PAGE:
Recombinant sequences were excluded from the analysis. (A) Viruses in these nine individuals showed three phase growth: stationary phase, followed by sudden increase and stable population size thereafter. (B) Viral population in QC_5 was relatively stable with a sign of recent increase. The substitution rate 3.9×10−4sub/site/year that had been previously reported for E gene of GBV-C (Nakao et al., 1997) was used for TMRCA estimation.doi:10.1371/journal.pone.0048417.g004
Figure 5. MCC tree showing the estimated time of divergence of GBV-C in QC_M_5, XA_M_20, and JZ_M_26 and the time to the most recent common ancestor.
These three groups appeared to be monophyletic in figure 2.doi:10.1371/journal.pone.0048417.g005
The present study investigated the prevalence and population dynamics of GB virus C in HIV infected individuals representing 13 geographic regions in Hubei Province of China. Intravenous drug abuse, paid blood donation, and unsafe sex practice (hetero sexual and homo sexual) are the major route of HIV transmission among the susceptible individuals in Hubei Province of China. Since HIV and GBV-C share similar routes of transmission, the GBV-C prevalence among the HIV infected populations were common and reported to be within a range of 17–41% . According to the present study, 36.5% of HIV-1 infected carriers were concurrently infected with GBV-C. With the exception of two patients, the GBV-C viral strains in the rest eight patients belong to genotype 3, indicating the dominance of genotype 3 in the region. Consistently, previous studies also reported the dominance of genotype 3 in China , , .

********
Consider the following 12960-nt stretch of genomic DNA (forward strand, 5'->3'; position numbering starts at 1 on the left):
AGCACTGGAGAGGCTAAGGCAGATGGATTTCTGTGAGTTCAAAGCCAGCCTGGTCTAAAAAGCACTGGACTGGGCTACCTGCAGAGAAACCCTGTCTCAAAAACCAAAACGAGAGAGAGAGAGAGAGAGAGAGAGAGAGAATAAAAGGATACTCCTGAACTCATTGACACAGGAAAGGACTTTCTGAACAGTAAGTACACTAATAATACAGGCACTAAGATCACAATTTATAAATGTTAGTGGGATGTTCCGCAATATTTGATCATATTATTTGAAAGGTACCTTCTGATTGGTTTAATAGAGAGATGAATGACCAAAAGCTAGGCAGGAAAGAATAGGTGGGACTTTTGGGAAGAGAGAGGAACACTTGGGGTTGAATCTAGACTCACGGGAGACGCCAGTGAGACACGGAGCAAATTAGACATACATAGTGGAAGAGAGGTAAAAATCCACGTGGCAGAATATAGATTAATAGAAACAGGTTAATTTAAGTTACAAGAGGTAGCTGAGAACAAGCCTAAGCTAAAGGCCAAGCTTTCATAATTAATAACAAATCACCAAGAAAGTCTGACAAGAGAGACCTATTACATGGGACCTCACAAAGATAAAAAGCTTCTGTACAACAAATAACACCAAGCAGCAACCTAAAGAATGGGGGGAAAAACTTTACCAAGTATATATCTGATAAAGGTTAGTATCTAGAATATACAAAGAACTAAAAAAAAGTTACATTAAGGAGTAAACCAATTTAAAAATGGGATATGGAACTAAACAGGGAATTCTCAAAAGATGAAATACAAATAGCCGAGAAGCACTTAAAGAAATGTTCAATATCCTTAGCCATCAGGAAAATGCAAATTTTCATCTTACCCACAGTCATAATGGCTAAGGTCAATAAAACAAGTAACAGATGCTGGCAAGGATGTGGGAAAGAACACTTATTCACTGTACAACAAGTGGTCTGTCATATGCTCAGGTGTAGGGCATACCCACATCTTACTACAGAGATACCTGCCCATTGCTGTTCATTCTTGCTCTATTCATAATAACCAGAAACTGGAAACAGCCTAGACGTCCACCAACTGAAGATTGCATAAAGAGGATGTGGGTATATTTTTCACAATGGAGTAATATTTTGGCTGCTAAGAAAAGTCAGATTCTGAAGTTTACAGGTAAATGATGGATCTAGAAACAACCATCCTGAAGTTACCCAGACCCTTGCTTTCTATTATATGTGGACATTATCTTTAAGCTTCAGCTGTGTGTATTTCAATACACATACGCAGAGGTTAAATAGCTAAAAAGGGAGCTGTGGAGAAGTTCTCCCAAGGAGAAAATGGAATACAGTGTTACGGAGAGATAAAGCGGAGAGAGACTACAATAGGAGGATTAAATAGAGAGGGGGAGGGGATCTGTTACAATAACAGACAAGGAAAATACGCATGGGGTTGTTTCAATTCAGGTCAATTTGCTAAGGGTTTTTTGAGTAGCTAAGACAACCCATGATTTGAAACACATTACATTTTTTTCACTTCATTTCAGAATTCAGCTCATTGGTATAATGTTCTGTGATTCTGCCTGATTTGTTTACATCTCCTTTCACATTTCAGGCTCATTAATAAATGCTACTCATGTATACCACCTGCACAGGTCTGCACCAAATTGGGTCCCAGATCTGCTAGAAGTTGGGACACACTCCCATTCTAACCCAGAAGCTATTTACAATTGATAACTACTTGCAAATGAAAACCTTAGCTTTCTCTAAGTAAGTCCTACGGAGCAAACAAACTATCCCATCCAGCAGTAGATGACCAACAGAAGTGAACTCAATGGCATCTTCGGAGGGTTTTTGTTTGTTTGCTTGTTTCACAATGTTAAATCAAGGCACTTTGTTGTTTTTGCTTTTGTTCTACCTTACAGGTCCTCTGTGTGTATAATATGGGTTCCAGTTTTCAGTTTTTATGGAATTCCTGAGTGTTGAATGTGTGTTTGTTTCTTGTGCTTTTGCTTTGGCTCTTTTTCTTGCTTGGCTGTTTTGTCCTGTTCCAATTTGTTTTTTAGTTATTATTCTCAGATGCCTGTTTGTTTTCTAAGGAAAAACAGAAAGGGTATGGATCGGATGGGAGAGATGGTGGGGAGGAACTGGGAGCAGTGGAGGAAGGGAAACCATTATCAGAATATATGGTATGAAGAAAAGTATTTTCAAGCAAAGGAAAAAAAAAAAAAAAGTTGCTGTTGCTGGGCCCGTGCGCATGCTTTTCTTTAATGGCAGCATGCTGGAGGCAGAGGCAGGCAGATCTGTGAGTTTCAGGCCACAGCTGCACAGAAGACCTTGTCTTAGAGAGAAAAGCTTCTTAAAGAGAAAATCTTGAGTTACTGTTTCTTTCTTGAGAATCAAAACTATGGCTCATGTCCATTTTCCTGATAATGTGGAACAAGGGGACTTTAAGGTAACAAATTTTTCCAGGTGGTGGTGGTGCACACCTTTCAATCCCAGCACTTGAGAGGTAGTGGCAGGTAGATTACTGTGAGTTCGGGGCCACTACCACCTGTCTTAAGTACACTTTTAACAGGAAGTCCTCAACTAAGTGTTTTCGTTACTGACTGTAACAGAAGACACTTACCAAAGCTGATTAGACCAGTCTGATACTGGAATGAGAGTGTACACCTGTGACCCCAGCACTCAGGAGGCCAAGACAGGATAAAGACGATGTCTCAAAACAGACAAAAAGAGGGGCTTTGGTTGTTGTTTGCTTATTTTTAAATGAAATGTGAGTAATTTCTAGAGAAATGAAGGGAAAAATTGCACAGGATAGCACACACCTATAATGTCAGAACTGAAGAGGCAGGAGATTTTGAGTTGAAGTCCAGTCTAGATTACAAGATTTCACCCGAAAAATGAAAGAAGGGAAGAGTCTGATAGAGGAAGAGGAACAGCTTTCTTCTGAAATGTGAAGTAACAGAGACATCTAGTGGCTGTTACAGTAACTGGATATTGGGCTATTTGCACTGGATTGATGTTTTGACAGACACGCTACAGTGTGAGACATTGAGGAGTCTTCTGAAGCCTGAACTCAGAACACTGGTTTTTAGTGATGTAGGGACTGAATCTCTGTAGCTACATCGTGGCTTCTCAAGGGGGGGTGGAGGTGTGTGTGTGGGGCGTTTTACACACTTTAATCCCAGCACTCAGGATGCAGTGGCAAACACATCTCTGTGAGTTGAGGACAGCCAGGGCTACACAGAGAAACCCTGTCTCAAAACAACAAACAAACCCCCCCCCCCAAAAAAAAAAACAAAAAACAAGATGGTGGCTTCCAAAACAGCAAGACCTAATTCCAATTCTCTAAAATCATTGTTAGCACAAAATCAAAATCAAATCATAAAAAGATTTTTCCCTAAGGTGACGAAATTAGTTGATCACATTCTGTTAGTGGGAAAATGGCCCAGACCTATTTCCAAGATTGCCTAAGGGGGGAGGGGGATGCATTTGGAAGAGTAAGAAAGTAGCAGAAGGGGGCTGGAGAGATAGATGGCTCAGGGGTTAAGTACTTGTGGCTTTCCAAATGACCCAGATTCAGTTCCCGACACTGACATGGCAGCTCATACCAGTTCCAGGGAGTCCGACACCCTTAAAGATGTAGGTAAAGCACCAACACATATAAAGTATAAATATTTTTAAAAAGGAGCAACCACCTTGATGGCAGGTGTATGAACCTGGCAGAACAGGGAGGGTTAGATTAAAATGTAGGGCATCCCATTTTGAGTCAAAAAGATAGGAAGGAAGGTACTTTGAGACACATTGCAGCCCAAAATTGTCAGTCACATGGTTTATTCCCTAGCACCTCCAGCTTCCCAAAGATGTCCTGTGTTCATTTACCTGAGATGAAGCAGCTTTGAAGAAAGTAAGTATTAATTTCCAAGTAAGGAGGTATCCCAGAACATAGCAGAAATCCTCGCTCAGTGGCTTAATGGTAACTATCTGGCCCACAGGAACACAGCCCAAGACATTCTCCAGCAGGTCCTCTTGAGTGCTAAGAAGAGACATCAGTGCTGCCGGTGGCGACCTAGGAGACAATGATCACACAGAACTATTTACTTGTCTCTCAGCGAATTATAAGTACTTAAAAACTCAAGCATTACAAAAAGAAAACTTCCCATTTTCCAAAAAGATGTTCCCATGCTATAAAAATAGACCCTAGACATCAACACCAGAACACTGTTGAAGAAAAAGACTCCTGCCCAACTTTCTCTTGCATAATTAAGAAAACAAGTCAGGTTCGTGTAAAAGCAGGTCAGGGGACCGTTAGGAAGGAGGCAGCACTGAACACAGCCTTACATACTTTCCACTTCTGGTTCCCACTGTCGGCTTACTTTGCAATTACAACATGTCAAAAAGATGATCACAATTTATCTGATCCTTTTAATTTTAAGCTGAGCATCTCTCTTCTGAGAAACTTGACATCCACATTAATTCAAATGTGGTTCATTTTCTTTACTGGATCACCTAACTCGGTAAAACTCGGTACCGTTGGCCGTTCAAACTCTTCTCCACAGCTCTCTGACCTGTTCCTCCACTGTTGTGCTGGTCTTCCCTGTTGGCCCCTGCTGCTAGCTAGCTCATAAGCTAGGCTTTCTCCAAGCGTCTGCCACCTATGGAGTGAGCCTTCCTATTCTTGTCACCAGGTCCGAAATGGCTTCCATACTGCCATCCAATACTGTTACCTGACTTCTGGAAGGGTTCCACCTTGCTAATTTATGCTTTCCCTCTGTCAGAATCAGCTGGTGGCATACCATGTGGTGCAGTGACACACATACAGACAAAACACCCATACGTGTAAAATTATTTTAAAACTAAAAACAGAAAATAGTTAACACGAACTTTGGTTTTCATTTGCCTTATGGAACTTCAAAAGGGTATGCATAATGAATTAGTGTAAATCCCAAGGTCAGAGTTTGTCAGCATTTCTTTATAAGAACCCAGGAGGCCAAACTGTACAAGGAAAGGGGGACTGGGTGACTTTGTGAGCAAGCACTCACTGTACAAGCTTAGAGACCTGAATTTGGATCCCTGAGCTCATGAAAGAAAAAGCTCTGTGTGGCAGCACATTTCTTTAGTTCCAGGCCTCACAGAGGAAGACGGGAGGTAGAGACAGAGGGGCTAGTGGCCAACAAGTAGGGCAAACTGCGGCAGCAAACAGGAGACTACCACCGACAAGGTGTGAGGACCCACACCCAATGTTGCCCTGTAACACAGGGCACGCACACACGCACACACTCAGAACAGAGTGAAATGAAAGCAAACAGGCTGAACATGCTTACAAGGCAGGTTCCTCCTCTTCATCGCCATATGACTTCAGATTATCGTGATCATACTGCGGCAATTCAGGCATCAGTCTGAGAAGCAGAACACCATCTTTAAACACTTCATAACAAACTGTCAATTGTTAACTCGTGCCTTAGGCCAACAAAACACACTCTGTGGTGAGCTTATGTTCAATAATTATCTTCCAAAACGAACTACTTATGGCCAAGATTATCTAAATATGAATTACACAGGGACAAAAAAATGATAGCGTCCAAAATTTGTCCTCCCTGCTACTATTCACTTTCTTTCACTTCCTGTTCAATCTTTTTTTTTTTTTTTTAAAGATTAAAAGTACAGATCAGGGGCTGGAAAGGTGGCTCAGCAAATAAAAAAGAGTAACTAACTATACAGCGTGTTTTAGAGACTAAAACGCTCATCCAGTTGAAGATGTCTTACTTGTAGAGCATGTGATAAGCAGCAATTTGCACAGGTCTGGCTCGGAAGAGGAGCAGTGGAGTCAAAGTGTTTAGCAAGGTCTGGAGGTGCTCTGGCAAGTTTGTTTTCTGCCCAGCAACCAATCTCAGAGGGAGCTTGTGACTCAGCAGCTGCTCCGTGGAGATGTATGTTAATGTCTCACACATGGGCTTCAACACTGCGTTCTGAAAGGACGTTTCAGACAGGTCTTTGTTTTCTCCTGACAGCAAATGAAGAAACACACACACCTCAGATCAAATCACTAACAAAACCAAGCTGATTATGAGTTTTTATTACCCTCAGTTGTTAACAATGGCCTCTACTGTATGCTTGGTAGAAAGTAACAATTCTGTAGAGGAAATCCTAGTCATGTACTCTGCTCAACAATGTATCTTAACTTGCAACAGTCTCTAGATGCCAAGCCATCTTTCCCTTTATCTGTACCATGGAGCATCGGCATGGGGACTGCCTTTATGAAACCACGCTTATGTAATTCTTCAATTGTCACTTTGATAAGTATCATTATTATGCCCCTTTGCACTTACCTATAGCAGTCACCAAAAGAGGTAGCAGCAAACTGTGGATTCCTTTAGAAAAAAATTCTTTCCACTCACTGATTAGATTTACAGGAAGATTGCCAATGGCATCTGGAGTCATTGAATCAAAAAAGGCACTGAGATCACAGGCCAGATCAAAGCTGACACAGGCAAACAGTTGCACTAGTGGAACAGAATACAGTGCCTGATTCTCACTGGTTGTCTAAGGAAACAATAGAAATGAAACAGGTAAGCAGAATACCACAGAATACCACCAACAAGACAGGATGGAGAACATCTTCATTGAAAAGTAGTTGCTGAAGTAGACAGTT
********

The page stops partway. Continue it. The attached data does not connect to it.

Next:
Utilizing the full length E2 sequence data and employing the coalescent-based phylogenetic approaches, we have investigated the dynamics of GBV-C in HIV infected subjects. The analysis has revealed the existence of recombinant sequences in two patients. Previous studies have demonstrated that recombination occurs within and between GBV-C genotypes . Thus suggesting recombination force played an important role in the evolution and divergence of GBV-C. Given the convincing role of recombination force in GBV-C viral diversity, the utility of GBV-C viral sequences as the genetic marker to track ancient human migration may yield misleading conclusion if the recombinant sequences were not handled with caution. Patient-wise, clustering of GBV-C within a small geographic region suggested that either the virus has been replicating in the respective hosts for a long period of time or has been evolving at a very high mutation rate within each host. The level of heterogeneity of the virus population within a particular patient was, however, dependent not only upon on the mutation rate of the virus, but also on the viral fitness (ability to produce infectious progeny), and the extrinsic and intrinsic environment (many aspects of the natural history of infection). Alternatively, it might be attributed to the low level of host immunity against this virus , .
It is worth to note that patients YXX_M_11 and JL_M_29 clustered together and GBV-C sequences from patient YXX_M_11 were basal to the GBV-C sequences from patient JL_M_29. The observation of low branching pattern, low nucleotide diversity (π) and mean pairwise differences (d) in JL_M_29 indicated that patient JL_M_29 was relatively recently infected and viral population within JL_M_29 was emerged from a founding population (Fig. 2; Table 3). Based on the Bayesian coalescent analyses, the sequences from JL_M_29 were diverged since the year 2008 (95% HPD: 2005–2009) (Table 3) indicating recent emergence of GBV-C viral strains in patient JL_M_29. Our clinical data indicated that the two untreated male patients lived in different region of Hubei Province of China (Fig. 1), patient YXX_M_11 was a paid blood donor and patient JL_M_29 was infected with HIV through heterosexual promiscuity. If GBV-C in patient YXX_M_11 was the founding population of patient 29, there should be multiple individuals within the region who were HIV infected by blood transfusion from patient YXX_M_11.